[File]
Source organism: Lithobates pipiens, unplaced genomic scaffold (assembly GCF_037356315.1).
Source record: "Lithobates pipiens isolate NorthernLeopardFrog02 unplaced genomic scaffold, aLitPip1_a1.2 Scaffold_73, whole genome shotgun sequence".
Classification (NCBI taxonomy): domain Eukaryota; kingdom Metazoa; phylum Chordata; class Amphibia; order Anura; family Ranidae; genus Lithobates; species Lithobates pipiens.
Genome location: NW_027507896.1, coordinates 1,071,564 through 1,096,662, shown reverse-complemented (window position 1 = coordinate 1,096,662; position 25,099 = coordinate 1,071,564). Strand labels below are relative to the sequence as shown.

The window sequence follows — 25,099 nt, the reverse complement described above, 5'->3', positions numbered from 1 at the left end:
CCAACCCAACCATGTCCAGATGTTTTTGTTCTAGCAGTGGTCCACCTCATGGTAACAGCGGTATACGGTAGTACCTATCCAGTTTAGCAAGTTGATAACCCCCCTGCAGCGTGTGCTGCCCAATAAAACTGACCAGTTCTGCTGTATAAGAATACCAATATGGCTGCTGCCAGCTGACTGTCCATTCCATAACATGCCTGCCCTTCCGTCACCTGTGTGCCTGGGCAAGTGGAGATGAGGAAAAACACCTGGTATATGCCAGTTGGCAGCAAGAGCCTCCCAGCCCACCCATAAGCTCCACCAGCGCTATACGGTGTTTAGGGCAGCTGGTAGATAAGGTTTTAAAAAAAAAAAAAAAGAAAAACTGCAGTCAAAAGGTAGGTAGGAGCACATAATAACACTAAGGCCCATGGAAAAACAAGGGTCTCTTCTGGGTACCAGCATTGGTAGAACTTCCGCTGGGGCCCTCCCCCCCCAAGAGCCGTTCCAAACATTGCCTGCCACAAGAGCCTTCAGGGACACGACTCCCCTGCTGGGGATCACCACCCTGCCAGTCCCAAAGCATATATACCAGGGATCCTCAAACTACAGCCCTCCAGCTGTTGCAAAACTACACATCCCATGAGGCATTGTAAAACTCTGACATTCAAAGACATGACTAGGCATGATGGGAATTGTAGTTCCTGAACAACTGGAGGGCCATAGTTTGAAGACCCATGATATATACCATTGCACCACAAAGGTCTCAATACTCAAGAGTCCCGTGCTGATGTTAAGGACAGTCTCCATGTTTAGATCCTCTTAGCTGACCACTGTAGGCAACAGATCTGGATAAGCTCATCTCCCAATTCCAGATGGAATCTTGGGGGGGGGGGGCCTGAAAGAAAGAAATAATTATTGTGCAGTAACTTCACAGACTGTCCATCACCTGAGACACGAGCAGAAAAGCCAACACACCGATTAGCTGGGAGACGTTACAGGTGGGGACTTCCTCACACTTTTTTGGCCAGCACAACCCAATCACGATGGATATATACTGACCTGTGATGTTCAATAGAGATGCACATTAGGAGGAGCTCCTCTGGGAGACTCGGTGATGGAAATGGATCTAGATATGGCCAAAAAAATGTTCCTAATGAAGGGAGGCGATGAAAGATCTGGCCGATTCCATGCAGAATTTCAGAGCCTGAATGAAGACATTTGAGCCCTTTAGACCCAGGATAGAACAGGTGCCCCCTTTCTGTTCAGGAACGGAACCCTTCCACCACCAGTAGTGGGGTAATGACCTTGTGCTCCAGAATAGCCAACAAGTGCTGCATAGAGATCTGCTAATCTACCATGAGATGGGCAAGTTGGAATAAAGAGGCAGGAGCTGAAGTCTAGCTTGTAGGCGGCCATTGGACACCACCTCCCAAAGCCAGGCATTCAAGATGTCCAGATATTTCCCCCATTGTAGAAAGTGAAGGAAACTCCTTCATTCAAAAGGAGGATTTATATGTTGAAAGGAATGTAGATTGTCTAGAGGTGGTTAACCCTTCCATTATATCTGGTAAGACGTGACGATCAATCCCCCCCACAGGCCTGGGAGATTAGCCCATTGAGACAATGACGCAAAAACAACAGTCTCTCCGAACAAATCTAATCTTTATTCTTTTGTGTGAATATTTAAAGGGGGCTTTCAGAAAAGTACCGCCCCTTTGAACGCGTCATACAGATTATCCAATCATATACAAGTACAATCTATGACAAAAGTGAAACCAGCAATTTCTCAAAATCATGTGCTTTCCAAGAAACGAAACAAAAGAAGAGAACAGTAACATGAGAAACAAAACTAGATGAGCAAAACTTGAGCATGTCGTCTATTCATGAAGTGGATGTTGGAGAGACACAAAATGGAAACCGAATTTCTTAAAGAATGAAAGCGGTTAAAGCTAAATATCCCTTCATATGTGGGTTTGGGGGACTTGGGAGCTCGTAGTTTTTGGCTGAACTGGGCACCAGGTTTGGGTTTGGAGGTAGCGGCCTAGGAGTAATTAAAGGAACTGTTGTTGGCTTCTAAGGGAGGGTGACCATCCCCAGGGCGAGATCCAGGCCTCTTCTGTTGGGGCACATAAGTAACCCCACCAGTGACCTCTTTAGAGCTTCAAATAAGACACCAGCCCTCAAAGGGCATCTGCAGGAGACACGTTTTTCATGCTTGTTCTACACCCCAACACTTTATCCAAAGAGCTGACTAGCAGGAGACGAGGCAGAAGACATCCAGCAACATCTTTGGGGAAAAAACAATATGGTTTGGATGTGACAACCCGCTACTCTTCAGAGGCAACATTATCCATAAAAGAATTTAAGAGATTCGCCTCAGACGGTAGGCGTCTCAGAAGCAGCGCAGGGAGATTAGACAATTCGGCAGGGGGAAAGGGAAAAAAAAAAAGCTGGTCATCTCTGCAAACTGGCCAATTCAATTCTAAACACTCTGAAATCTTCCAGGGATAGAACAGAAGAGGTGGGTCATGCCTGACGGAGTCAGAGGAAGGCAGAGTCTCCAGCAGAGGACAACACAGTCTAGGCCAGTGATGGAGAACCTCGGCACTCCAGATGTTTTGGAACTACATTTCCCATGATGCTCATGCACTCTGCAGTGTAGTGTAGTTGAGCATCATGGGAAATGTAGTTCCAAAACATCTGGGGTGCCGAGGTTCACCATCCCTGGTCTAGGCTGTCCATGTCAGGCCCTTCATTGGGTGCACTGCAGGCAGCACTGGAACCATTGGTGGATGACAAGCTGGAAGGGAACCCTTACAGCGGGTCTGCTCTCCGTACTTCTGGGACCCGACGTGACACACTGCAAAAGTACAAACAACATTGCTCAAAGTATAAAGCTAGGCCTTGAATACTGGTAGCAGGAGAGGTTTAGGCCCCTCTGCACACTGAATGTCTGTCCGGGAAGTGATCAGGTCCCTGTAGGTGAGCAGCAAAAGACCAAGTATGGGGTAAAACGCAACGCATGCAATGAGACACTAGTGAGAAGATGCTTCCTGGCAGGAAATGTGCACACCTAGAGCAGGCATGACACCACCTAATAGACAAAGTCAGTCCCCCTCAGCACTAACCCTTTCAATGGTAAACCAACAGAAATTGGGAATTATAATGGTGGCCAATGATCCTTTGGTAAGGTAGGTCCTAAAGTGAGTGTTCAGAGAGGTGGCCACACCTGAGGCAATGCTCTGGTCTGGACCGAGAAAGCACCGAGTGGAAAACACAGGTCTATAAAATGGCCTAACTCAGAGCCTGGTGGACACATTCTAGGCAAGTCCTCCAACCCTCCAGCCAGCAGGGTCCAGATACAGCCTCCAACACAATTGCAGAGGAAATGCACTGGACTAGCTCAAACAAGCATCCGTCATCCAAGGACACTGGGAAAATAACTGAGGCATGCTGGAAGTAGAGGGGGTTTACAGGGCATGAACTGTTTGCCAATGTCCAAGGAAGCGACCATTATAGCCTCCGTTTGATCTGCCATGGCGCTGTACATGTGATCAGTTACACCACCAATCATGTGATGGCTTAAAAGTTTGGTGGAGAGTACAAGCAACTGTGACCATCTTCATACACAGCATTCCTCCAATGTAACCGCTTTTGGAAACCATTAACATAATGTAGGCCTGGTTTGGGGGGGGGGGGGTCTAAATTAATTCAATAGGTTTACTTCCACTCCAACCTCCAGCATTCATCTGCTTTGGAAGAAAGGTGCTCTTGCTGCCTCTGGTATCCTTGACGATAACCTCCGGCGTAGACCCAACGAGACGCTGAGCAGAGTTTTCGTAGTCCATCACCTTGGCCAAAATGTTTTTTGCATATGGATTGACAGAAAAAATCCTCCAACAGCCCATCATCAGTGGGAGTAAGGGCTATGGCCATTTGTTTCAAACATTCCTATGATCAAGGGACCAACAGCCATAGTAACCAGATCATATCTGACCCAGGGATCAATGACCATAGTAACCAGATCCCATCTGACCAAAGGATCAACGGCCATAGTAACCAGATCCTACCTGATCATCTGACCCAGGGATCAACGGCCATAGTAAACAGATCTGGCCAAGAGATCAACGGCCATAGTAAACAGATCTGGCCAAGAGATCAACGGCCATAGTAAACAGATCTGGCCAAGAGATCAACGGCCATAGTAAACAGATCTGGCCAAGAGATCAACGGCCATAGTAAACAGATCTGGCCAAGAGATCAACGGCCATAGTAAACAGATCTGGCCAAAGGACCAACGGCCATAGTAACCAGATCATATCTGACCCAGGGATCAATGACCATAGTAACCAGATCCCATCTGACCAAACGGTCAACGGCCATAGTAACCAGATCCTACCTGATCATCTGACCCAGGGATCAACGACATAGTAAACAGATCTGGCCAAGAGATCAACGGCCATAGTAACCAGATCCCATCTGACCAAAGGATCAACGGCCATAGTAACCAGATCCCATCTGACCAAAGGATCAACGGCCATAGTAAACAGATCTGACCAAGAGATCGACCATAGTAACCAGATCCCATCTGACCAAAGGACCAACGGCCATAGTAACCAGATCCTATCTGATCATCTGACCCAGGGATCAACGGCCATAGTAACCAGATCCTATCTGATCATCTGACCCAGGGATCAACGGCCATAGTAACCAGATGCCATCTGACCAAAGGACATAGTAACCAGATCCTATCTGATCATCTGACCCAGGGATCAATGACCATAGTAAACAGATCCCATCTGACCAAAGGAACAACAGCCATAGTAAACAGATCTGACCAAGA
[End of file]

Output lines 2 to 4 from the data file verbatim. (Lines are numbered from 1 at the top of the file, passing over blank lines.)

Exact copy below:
Source record: "Lithobates pipiens isolate NorthernLeopardFrog02 unplaced genomic scaffold, aLitPip1_a1.2 Scaffold_73, whole genome shotgun sequence".
Classification (NCBI taxonomy): domain Eukaryota; kingdom Metazoa; phylum Chordata; class Amphibia; order Anura; family Ranidae; genus Lithobates; species Lithobates pipiens.
Genome location: NW_027507896.1, coordinates 1,071,564 through 1,096,662, shown reverse-complemented (window position 1 = coordinate 1,096,662; position 25,099 = coordinate 1,071,564). Strand labels below are relative to the sequence as shown.